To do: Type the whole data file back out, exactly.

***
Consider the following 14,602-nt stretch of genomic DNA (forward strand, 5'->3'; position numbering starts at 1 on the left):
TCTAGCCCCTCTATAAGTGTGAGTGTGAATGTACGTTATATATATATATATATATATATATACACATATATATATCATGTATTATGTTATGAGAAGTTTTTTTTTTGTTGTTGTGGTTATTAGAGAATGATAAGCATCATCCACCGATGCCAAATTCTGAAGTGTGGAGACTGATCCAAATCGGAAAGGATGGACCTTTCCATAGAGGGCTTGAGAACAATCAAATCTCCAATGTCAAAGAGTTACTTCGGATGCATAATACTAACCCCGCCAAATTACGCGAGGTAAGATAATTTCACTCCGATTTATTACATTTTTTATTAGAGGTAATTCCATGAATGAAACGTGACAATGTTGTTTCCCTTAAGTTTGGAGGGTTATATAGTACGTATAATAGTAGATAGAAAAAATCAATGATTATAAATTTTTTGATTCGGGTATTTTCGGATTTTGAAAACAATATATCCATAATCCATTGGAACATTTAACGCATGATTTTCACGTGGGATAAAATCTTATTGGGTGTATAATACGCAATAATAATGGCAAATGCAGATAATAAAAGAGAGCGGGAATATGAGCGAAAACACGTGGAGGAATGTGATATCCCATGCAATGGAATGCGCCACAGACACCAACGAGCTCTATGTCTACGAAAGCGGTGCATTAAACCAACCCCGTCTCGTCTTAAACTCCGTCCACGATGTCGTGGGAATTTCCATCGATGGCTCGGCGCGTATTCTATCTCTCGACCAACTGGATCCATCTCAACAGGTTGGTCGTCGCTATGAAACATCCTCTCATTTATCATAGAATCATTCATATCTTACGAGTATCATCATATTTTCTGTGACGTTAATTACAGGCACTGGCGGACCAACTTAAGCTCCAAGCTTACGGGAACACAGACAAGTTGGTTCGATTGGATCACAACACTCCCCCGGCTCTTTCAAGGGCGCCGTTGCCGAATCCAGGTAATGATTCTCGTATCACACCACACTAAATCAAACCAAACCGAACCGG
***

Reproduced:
Consider the following 14,602-nt stretch of genomic DNA (forward strand, 5'->3'; position numbering starts at 1 on the left):
TCTAGCCCCTCTATAAGTGTGAGTGTGAATGTACGTTATATATATATATATATATATATATACACATATATATATCATGTATTATGTTATGAGAAGTTTTTTTTTTGTTGTTGTGGTTATTAGAGAATGATAAGCATCATCCACCGATGCCAAATTCTGAAGTGTGGAGACTGATCCAAATCGGAAAGGATGGACCTTTCCATAGAGGGCTTGAGAACAATCAAATCTCCAATGTCAAAGAGTTACTTCGGATGCATAATACTAACCCCGCCAAATTACGCGAGGTAAGATAATTTCACTCCGATTTATTACATTTTTTATTAGAGGTAATTCCATGAATGAAACGTGACAATGTTGTTTCCCTTAAGTTTGGAGGGTTATATAGTACGTATAATAGTAGATAGAAAAAATCAATGATTATAAATTTTTTGATTCGGGTATTTTCGGATTTTGAAAACAATATATCCATAATCCATTGGAACATTTAACGCATGATTTTCACGTGGGATAAAATCTTATTGGGTGTATAATACGCAATAATAATGGCAAATGCAGATAATAAAAGAGAGCGGGAATATGAGCGAAAACACGTGGAGGAATGTGATATCCCATGCAATGGAATGCGCCACAGACACCAACGAGCTCTATGTCTACGAAAGCGGTGCATTAAACCAACCCCGTCTCGTCTTAAACTCCGTCCACGATGTCGTGGGAATTTCCATCGATGGCTCGGCGCGTATTCTATCTCTCGACCAACTGGATCCATCTCAACAGGTTGGTCGTCGCTATGAAACATCCTCTCATTTATCATAGAATCATTCATATCTTACGAGTATCATCATATTTTCTGTGACGTTAATTACAGGCACTGGCGGACCAACTTAAGCTCCAAGCTTACGGGAACACAGACAAGTTGGTTCGATTGGATCACAACACTCCCCCGGCTCTTTCAAGGGCGCCGTTGCCGAATCCAGGTAATGATTCTCGTATCACACCACACTAAATCAAACCAAACCGAACCGG